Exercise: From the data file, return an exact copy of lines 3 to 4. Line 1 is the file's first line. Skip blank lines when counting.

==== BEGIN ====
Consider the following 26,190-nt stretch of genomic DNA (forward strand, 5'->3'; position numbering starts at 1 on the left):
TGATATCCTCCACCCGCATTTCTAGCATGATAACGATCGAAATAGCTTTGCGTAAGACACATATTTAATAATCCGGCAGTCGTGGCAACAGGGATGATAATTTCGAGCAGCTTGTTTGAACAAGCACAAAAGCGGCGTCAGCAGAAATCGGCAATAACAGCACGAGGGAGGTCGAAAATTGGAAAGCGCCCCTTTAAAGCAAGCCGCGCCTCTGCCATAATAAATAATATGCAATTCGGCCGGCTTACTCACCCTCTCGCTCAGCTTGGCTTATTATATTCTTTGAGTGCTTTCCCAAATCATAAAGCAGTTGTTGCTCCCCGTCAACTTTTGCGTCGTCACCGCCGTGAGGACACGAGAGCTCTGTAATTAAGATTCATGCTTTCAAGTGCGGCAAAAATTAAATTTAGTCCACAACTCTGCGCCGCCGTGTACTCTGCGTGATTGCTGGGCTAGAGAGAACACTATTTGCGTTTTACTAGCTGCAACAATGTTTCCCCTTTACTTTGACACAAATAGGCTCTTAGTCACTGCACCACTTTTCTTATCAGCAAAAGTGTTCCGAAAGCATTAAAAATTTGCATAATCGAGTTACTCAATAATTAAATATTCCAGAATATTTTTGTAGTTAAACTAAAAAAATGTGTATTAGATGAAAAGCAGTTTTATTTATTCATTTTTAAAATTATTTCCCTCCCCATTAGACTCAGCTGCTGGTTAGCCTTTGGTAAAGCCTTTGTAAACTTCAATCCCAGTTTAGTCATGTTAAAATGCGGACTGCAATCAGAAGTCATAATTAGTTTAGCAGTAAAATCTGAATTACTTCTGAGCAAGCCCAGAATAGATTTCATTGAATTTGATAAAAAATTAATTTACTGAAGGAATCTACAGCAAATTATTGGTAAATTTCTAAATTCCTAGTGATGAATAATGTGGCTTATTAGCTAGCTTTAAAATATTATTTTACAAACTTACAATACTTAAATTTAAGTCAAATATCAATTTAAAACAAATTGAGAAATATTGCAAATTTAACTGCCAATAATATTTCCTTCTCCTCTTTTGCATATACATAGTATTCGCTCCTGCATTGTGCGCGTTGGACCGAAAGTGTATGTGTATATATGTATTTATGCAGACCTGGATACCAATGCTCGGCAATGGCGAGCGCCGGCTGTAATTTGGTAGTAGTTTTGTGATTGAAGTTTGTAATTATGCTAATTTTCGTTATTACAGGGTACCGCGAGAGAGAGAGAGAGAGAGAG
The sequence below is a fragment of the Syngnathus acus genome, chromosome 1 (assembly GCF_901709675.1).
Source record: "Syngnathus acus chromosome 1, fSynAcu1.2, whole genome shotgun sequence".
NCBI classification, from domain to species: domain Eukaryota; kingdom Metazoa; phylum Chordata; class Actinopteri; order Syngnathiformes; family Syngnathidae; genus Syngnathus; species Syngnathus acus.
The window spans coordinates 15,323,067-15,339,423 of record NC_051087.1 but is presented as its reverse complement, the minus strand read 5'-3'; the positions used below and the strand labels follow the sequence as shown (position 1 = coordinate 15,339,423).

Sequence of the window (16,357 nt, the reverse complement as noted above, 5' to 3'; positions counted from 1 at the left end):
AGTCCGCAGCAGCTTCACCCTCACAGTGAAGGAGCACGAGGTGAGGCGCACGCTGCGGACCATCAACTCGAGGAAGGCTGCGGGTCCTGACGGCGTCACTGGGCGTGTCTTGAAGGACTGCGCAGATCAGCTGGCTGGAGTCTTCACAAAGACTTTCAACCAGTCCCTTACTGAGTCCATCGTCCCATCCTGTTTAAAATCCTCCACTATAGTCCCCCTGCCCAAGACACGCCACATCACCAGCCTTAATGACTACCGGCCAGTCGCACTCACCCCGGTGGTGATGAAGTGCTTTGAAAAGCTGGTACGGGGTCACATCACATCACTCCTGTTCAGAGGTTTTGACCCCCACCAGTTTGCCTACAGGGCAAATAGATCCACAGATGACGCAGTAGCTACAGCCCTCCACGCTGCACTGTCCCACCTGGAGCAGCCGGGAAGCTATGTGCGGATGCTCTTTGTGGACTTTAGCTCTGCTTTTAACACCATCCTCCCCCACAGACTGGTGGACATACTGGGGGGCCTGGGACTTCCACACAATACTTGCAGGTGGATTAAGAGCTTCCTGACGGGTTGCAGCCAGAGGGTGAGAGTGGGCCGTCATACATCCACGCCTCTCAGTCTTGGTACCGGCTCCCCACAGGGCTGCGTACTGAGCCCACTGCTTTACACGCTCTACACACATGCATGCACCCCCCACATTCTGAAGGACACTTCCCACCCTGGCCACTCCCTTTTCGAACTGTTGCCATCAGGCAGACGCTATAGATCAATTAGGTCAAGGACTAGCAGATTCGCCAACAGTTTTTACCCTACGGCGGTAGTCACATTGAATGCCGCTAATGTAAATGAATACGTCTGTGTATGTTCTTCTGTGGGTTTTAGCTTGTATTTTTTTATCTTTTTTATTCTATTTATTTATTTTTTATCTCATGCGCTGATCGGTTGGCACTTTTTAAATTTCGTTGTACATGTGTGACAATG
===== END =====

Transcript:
The sequence below is a fragment of the Syngnathus acus genome, chromosome 1 (assembly GCF_901709675.1).
Source record: "Syngnathus acus chromosome 1, fSynAcu1.2, whole genome shotgun sequence".